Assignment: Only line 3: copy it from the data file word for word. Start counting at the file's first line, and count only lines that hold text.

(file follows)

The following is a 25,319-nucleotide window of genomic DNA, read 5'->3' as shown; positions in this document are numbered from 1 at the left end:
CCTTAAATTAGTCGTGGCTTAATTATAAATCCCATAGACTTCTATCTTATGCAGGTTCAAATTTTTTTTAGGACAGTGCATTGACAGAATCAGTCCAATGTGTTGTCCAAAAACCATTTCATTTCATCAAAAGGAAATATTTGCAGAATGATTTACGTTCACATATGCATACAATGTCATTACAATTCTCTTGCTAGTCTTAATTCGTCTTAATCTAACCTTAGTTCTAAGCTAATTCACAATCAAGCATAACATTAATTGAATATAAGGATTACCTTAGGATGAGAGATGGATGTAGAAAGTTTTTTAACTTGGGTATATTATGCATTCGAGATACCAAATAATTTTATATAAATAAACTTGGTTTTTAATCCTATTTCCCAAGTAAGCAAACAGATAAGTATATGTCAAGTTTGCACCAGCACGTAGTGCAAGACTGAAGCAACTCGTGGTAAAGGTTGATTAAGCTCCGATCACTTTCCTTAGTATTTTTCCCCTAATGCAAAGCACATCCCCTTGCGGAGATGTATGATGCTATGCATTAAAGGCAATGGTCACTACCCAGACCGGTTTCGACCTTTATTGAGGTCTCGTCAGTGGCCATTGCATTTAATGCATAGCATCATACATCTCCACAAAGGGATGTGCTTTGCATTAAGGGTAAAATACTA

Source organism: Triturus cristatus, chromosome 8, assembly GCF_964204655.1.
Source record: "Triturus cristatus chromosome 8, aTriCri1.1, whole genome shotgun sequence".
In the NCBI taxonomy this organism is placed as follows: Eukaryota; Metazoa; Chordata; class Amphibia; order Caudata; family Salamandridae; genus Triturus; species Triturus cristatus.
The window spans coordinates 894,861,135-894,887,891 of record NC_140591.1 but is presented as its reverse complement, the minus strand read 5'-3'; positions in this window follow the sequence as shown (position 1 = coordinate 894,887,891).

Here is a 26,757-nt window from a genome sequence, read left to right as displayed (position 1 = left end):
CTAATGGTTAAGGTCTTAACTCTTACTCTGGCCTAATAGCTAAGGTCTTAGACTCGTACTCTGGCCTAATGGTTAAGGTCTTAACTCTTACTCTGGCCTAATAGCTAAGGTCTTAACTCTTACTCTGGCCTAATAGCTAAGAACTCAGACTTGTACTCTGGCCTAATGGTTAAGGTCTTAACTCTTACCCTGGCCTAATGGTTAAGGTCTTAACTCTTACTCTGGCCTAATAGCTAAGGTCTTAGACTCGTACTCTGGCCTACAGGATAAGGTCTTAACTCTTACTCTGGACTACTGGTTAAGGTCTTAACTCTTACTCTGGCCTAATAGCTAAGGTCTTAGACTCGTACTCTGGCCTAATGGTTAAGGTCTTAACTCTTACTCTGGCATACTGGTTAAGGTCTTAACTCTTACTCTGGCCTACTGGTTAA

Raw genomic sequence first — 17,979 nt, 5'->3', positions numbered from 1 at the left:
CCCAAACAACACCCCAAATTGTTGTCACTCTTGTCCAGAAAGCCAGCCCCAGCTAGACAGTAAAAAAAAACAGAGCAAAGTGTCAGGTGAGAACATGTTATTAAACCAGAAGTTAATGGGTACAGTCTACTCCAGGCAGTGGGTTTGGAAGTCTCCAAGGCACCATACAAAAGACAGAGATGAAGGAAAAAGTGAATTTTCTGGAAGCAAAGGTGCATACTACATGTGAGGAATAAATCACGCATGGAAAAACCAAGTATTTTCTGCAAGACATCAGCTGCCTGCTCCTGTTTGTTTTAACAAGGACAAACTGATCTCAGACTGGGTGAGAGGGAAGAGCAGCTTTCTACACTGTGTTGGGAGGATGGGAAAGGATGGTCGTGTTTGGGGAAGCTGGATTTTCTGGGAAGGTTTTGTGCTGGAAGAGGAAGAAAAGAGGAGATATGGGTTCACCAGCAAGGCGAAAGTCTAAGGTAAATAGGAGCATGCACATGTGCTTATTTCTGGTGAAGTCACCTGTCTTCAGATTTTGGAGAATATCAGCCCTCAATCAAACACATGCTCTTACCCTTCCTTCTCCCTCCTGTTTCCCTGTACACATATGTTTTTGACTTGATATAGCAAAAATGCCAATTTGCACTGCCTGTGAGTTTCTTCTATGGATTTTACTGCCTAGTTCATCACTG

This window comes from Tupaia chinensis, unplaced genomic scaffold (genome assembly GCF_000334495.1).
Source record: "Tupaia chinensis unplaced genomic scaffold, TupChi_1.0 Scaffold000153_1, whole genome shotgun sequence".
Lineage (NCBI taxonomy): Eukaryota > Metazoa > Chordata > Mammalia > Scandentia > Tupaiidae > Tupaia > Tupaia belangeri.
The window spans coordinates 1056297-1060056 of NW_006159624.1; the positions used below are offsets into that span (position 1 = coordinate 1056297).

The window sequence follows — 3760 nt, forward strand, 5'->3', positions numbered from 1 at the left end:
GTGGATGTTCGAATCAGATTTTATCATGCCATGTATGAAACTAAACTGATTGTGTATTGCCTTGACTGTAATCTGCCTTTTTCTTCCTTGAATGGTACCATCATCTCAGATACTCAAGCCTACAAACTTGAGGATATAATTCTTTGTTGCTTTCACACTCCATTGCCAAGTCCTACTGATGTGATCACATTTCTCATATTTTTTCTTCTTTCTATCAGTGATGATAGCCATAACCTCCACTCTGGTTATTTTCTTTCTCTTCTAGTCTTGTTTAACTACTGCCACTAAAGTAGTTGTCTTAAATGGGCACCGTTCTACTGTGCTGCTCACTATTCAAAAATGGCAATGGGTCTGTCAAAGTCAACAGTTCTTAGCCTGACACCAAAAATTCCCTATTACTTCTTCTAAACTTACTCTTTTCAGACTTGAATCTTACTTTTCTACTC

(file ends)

Source organism: Triturus cristatus, chromosome 8, assembly GCF_964204655.1.